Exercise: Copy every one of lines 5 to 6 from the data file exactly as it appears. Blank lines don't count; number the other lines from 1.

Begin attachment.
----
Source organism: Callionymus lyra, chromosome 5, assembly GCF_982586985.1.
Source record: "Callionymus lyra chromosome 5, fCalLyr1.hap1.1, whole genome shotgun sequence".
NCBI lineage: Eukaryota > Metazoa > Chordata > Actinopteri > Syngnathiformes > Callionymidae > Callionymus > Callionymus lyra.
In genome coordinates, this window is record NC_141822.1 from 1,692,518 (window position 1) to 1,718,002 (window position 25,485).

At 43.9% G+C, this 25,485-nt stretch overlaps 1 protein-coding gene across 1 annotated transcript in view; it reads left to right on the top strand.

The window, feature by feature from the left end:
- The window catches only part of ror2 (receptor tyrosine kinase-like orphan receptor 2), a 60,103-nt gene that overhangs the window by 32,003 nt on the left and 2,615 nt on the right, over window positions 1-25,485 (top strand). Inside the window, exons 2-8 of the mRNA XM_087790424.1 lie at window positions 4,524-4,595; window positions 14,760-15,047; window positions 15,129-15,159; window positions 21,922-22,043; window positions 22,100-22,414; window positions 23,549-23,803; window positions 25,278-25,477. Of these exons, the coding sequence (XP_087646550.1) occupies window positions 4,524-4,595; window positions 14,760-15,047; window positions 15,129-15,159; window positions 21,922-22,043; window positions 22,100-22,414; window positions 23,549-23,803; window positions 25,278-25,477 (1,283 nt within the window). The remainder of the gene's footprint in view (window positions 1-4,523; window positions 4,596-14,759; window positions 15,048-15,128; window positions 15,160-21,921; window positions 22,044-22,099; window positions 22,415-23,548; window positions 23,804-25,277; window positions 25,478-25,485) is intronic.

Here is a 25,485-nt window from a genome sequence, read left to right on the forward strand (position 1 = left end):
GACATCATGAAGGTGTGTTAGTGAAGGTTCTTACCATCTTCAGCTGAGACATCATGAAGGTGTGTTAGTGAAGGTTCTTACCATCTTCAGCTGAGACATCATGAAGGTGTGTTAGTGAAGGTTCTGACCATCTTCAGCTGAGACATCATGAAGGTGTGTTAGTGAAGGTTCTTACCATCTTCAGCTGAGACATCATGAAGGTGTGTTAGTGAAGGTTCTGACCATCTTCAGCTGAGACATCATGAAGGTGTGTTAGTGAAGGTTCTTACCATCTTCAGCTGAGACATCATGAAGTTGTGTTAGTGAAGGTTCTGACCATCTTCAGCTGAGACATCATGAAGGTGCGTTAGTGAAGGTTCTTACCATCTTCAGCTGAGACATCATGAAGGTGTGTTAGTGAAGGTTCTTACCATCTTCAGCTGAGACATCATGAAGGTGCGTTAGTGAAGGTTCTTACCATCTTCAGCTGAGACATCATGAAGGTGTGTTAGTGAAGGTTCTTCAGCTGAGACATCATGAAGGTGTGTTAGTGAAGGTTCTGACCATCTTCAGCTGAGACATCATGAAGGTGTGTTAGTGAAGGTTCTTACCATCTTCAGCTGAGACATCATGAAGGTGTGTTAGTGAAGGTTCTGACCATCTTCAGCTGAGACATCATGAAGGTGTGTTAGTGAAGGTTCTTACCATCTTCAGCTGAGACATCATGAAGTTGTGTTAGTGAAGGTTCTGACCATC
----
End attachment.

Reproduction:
At 43.9% G+C, this 25,485-nt stretch overlaps 1 protein-coding gene across 1 annotated transcript in view; it reads left to right on the top strand.

The window, feature by feature from the left end: